Organised pandemonium takes over our city every January as locals and visitors of all ages flock to open-air inner-city malls, the cultural precinct to see the worlds’ very best busker talent: the award-winning World Buskers Festival. Belly laughs, amazement, admiration, and surprise fill our lives for ten days every summer.
“The festival’s reputation for excellence and our great locations here in the heart of Christchurch’s cultural and heritage precinct are big drawcards for both international and domestic visitors, as well as for local residents, and it has become an icon event for the city” festival director Jodi Wright tells me. Such is the reputation of this event that, sitting in her office under the old university observatory, Jodi is inundated with pleas for an invitation from buskers around the world.
Hub of activities for the dare-devils, outrageous comedians, juggling divas, and other mischievous people here to entertain, is the Art Centre, site of Christchurch’s first university and the first place in the British Empire to admit women. When plans emerged for the Gothic Revival buildings to be demolished – in the 1970s when the university moved to a new site – Christchurch residents pleaded for its retention. They finally won the arguments and the resulting Arts Centre is now firmly established as the cultural hub of Christchurch and is one of New Zealand’s most significant historical and cultural attractions: a fitting place for the smash hit the World Buskers Festival has become in the Christchurch calendar. Numbers attending the shows have more than doubled since its inception in 1994.
Each evening the Busker Comedy Club, a cabaret-style, outdoor variety show in the Arts Centre grounds, is packed with people, many of who arrive an hour or so early with rugs and cushions to sit on. Others have booked one of the tables which are well-supplied with tasty nibbles and drinks to enjoy as they laugh at the adult-only entertainment.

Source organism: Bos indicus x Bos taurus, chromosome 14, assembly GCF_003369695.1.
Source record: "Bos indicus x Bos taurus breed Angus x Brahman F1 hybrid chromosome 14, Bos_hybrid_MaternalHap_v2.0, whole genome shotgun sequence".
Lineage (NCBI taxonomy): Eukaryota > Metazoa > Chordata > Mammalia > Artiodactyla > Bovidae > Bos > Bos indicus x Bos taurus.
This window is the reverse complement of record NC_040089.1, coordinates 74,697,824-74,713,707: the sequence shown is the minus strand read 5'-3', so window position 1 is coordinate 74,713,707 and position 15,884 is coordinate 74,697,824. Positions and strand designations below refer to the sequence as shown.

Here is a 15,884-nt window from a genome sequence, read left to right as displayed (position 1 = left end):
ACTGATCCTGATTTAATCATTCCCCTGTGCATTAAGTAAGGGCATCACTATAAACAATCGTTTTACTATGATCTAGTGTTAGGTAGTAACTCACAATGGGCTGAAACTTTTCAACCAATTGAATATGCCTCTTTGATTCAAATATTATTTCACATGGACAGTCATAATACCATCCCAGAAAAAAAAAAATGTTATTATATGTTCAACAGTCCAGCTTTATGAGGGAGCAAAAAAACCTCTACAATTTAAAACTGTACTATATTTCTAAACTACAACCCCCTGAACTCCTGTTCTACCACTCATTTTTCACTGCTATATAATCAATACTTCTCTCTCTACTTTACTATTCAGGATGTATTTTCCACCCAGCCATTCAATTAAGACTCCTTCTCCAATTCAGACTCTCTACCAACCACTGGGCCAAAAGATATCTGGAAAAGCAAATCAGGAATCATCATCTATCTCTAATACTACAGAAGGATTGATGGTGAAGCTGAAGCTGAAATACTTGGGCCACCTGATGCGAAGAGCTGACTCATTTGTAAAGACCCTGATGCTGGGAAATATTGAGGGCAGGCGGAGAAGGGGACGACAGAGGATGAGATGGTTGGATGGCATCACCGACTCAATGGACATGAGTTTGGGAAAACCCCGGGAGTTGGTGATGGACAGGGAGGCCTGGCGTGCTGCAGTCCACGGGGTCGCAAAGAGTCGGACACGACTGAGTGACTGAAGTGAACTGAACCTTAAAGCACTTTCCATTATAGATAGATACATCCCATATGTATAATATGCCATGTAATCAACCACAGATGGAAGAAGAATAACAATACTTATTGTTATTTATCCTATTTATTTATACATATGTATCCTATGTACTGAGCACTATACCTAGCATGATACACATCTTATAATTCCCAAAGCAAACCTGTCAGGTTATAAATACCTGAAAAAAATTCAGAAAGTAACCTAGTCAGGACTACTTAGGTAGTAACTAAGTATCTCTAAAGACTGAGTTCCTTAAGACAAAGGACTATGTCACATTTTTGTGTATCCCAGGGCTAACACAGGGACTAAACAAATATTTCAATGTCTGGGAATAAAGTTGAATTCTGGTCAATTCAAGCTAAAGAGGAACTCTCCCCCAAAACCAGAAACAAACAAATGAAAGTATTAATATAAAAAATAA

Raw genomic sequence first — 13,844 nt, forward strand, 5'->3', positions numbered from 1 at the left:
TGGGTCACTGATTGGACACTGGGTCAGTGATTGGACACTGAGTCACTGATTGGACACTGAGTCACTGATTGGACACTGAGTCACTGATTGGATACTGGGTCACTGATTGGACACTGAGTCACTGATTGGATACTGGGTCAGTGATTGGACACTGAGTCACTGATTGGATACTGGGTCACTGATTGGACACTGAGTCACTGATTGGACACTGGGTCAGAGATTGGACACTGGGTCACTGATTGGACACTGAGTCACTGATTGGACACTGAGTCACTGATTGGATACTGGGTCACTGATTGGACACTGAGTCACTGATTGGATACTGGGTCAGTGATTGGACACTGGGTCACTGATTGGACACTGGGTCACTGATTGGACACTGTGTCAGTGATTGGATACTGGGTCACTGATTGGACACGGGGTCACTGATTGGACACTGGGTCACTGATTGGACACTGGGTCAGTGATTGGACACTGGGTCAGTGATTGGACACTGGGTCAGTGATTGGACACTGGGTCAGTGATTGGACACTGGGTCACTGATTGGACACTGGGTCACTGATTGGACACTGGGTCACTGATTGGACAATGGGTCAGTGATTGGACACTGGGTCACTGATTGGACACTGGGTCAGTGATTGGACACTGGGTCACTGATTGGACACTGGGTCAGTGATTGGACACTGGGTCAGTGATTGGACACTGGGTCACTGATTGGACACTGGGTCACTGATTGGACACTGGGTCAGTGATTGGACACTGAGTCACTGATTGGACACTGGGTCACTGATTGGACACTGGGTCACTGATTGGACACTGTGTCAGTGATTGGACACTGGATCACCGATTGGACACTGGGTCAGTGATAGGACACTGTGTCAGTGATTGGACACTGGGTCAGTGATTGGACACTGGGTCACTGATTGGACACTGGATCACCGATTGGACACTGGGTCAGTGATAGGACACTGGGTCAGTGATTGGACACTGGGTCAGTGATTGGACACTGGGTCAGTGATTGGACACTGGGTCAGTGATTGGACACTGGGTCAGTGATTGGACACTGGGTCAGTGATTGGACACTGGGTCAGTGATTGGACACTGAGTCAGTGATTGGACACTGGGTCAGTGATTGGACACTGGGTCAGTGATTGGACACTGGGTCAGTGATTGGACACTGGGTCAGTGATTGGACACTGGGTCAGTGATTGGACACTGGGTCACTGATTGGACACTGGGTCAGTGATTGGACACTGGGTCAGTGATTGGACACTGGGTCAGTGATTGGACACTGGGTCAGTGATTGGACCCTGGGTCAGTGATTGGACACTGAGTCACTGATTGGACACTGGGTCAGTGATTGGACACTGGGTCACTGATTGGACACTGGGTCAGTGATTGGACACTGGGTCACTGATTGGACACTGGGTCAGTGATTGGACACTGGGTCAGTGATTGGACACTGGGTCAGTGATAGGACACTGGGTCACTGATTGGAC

Recalling some shows, a word of warning seems appropriate. Some performers may ask you to volunteer as a participant in their show. However, as the festival programme says: ‘please feel free to decline their request (for any reason) and use common sense and caution at all times’.
Nevertheless, the only injury I witnessed was to a friend’s ego when she was surprised by one of the roving acts – at the airport! Just off the plane, she was welcomed to festival city by The Crowd Maintenance Crew when they popped out from behind a wall and dusted her down with their feather duster ‘just making sure you are in tip top condition’ they tell her.
Other roving acts this past January included a pavement artist, living statues, and two local women – The Chick Taylors – who are the personification of improvisation with a range of characters from the Paranoid French or German through to Retro English Geeks: they are up for anything and it’s great to see locals in such a high-calibre extravaganza such as this festival.
Featured on the Discovery Channel programme, “Fantastic Festivals of the World,” this one-of-a-kind event extends out the beach suburb of New Brighton which sits on the long sweep of Pegasus Bay and the Pacific.
Locals claim the Christchurch cultural precinct is the finest in the southern hemisphere. Planned by the city founders – some 150 years ago – to create a cultural heart for the province (Canterbury) it is still a wonderful backdrop to many of the arts and heritage activities of Christchurch.
‘I’ll meet you at the Arts Centre’ or ‘let’s have coffee, dinner, or supper – before or after the show,’ can be overheard wherever locals gather. The old university, with over forty galleries, studios, theatres, cinemas, cafes, restaurants, shops, bars, weekly arts market, fabulous bead shop, and ethnic food stalls, this vibrant place is the perfect backdrop for the World Buskers Festival.
Park your car as this an easy area to explore by foot or tram, and most of the activities are free, and include places such as; New Zealand’s only remaining Provincial Chamber buildings, Our City O-Tautahi with its changing exhibitions, the fabulous glass fronted Christchurch Art Gallery, the Canterbury Museum, and the Centre of Contemporary Art. So when you are exhausted from laughing at the class buskers acts that are spread around the city, complete your stay in Christchurch by enriching your senses with food, fun and culture in this very public heart of our great city. I hope to see you there 20th – 30th January 2011